Clacton calling

The initial candidate for Clacton - Tony Mack \ Credit : Personal Photo

Karen Constantine on Mr narcissist and the dangerous policies he stands for

Farage lit up his audience on Tuesday 18th June, as he pitched – perfectly, it has to be said – to an almost packed Princes Theatre in Clacton. Sauntering in, under a spotlight from the back of the auditorium, accompanied by full volume Eminem, “Guess who’s back… back again…everybody follow me… ‘cos we need a little controversy.” The crowd already standing in admiration, swaying in unison flipped their phones to film his entrance whilst singing along. What a boy that Farage is. The room rippled with excitement. Was the new Reform leader really here? The exploding firework cannons either side of him as he took centre stage confirmed he was indeed. 

I’d spent the day in Clacton, taking in the sights from Holland-on-Sea to Jaywick, and had bought tickets to the “show”. That’s what the MC called it and who am I to argue? Clacton was clean, welcoming and neat. Quite unlike more edgy South Thanet where I first encountered Farage in 2015. Reform posters abounded around the town, including on public land, surely agents from other parties could’ve complained about that? They were even plastered over the hapless Conservative candidate’s Corex hoarding, ‘our local man delivering in Westminster,’ it boasted. It felt like the Conservatives had packed up and left town some while ago. 

In some parts of the town, the eye catching blue posters promoted the previous Reform candidate, Tony Mack who was announced on the Reform website before Nigel changed his mind and, if he was going to have any chance of saving Britain, decided Clacton was for him after all. Too bad for the candidate that had already put in the legwork. Move over Mack – Nige’s back, back again. 

Talking to locals in cafes, bars and on the streets, there was open rancour about Nigel being “parachuted in”. One cafe owner said, “Tony’s a friend, he’s local, lives here – and Nigel’s nicked all his ideas.” Local is definitely a thing in GE 2024. 

Of course, the real reasons for Nigel Farage’s decision to stand in this election, having declared he wouldn’t, are complex, and I assume driven by funders’ demands. The fact that 27,000 people in the constituency didn’t vote at all in 2019, combined with what appears to be weak opposition must have helped him to arrive at that decision. 

In the time I was in Clacton I didn’t see one single Labour poster. That really surprised me. And I spotted only a handful of upscale Conservative displays. 

Natasha Osbourne, the Green Party candidate was however bravely in the thick of it outside the theatre entrance. Along with two other Green Party activists, and her baby strapped to her back, she was handing out homespun leaflets, “VOTE FOR HOPE, NOT HATE, VOTE GREEN.” She told me she simply must stand up against the Farage circus, despite receiving death threats on social media. I greatly admired her courage and tenacity and told her so.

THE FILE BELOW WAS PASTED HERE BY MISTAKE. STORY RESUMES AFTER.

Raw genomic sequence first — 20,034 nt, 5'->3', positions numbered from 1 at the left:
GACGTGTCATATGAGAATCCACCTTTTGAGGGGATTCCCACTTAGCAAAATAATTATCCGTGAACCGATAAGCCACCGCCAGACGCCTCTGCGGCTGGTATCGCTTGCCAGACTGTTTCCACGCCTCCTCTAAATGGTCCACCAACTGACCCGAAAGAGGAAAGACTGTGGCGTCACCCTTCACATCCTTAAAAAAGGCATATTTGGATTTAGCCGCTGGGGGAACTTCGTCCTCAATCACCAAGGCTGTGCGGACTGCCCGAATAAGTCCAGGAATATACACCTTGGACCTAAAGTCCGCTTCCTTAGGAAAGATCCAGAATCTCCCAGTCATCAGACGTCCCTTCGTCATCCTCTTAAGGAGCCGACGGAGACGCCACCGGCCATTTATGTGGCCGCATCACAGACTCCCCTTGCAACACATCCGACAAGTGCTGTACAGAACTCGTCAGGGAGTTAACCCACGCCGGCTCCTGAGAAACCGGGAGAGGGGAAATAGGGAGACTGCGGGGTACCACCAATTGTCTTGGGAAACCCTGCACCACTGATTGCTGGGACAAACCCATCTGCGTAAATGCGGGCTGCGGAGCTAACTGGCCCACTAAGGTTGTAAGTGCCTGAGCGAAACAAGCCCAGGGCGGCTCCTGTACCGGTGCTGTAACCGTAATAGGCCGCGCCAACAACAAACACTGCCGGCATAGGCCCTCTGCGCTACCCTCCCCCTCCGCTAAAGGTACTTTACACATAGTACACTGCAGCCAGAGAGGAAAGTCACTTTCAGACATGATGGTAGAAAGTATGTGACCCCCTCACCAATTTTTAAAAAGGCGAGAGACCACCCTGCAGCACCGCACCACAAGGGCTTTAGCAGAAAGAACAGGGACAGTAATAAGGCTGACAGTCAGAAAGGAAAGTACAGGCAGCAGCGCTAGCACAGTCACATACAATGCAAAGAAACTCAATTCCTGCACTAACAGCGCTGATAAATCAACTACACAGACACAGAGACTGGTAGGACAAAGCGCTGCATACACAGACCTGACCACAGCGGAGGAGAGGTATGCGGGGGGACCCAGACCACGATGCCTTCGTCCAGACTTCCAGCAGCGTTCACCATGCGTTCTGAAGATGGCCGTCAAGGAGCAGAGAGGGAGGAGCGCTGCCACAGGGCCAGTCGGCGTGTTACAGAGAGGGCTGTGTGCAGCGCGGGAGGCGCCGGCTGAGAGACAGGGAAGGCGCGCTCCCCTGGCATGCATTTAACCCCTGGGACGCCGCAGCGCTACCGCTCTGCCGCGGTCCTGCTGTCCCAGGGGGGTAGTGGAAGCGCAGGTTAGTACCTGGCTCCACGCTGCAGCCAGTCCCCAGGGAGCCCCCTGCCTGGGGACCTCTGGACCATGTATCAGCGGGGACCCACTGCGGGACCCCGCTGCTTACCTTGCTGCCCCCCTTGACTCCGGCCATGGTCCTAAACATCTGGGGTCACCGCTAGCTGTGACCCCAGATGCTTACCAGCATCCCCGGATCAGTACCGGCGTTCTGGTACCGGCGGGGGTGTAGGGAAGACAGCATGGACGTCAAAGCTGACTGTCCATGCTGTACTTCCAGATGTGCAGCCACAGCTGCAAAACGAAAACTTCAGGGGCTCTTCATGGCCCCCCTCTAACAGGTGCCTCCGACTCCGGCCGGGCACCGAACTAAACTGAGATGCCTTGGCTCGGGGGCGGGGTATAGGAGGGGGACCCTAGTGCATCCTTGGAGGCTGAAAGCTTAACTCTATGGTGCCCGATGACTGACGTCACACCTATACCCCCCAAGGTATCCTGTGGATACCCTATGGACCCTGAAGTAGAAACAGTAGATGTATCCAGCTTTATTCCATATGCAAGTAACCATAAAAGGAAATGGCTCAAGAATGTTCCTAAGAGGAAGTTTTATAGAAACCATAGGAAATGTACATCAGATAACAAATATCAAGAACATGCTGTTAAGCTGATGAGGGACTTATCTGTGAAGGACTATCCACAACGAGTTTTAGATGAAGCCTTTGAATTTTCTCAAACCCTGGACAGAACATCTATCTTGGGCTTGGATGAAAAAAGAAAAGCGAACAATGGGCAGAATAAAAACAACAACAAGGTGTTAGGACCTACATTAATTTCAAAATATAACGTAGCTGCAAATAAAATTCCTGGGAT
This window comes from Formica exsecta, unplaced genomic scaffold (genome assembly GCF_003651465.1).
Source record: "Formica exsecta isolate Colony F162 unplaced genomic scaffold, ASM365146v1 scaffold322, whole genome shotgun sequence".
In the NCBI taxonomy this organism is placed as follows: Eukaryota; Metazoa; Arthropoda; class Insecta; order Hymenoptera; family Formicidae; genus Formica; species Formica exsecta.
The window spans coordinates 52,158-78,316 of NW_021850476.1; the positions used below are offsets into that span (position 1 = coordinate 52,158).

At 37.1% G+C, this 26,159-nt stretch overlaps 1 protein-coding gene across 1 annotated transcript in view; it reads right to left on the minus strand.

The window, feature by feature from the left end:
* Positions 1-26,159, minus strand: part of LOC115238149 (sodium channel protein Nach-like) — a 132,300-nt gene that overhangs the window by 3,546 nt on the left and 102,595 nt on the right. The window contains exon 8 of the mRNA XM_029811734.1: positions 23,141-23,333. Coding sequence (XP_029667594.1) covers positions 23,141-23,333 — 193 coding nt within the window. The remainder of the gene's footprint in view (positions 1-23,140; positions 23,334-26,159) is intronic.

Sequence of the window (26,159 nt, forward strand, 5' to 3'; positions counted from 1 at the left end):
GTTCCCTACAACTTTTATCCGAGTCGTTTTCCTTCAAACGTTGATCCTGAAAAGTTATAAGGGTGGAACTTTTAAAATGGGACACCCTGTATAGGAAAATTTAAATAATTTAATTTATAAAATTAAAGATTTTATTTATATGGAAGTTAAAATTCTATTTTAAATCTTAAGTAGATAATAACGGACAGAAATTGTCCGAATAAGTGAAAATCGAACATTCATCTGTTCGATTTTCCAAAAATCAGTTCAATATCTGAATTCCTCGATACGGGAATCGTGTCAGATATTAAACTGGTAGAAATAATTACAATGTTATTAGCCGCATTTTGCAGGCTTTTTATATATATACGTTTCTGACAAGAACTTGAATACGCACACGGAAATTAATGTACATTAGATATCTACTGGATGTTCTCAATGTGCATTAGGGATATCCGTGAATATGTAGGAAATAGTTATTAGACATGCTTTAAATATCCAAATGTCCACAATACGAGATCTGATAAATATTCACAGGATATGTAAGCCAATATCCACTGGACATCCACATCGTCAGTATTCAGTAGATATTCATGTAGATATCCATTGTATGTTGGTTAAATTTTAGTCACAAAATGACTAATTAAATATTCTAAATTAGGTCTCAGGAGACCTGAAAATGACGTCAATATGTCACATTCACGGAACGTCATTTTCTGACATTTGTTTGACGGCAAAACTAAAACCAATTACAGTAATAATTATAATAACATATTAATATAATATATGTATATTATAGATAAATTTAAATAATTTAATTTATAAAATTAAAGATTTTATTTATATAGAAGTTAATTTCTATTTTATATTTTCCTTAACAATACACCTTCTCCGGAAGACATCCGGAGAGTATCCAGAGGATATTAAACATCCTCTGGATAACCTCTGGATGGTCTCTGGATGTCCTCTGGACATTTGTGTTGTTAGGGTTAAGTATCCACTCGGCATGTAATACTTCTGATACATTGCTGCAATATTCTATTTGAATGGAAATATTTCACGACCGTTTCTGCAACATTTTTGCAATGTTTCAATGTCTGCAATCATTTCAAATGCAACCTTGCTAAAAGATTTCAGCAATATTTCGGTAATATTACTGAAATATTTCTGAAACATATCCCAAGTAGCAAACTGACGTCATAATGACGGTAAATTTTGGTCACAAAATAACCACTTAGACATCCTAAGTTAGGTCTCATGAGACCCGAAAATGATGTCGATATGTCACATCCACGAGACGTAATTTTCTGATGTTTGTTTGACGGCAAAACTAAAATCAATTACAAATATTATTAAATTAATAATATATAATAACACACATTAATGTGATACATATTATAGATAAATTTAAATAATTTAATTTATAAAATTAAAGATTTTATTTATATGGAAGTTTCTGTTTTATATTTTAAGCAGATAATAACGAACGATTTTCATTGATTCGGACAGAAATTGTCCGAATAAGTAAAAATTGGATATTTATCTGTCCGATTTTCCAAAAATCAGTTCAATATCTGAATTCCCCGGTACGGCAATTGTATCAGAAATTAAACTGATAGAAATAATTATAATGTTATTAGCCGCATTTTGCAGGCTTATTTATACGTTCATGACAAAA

Farage is ahead in the polls with a 72% chance of winning. He’s skilfully deploying the electioneering tactics he’s acquired elsewhere – this is his eighth attempt to secure a seat after all. 

The audience chatted amicably amongst themselves before Farage arrived, fifteen minutes late on stage. The man next to me introduced himself to the guy at the side of him, “Hi, I’ve been a Labour voter all my life – voted Blair twice. I’m an immigrant, my parents arrived in the 1950s. I’ll never vote Labour again.” The second man nodded, and confirmed he was here to listen and hadn’t yet made up his mind who to vote for. Their conversation was instructive. “Farage has put Clacton on the map. I just don’t want him to hand it to Labour – that’s the danger. Labour is already saying they are going to ban things, ban this, ban that, especially if they get a landslide. If that happens I’m going to leave the country.” Well he can can’t he? I presume he holds an EU passport. Post Brexit, we Brits have come to realise the freedoms that were voted away, including the ability to easily live elsewhere in Europe.

As if to emphasise how bad things are, he continued. “They’ve destroyed all the farms and Starmer is planning blackouts to reach net zero.”  “It’ll be like medieval times.” His new friend responded. They agree with each other. No one wants to turn the clock back that far. “And not only that, if you disagree with anything, you’re deemed far right.” 

Meanwhile, Farage is outlining the challenge ahead. “We are a small insurgent party now polling at 19%. We’ve overtaken the Tories. We’re now official opposition. The Conservatives have ruined the country and Labour will bankrupt Britain. You must go from this hall and tell people to vote Reform.” 

The smiling ‘man of the people’ posters, placed on every chair were clearly meant to be taken away. But just in case you left yours behind more ‘Vote Reform’ boards were being handed out by theatre staff as we exited. The young black guy doling them out thanked us – for not taking one. 

Buoyed by the warm reception, Nigel continued. By now he had a nice call and response vibe going. 

“We haven’t written a manifesto because manifestos are….” “Lies!” The audience shout at ear splitting levels. Reform have drafted a contract instead. 

“You can’t get your kid into school. Can’t get to see a GP. The roads are broken. We spend £176 billion a year on the NHS. And it all goes to the legions of managers!” Farage fulminates. The crowd breaks into euphoric applause. God damn those managers organising patient appointments, and buying vital supplies. God damn their staff rotas and doctor rotations. 

Nigel confides in his audience it’s all because of “Population growth. 380,000 people don’t start cancer treatment on time. We are fifteen years behind Europe. I’ve written the reforms for our NHS into our contract.” The audience is relieved. Nige’ will sort out those greedy managers and cancer treatment waiting times. He’ll fix it so it works with European-style efficiency. 

Nige’ is on a roll now, the brass-buttoned, double-breasted blazer is undone, he means business, he’s pacing, prancing and talking about his MEP days. “It was amazing. We changed British history, we’ve done it before and we’ll do it again. This election is the immigration election.” More thundering applause.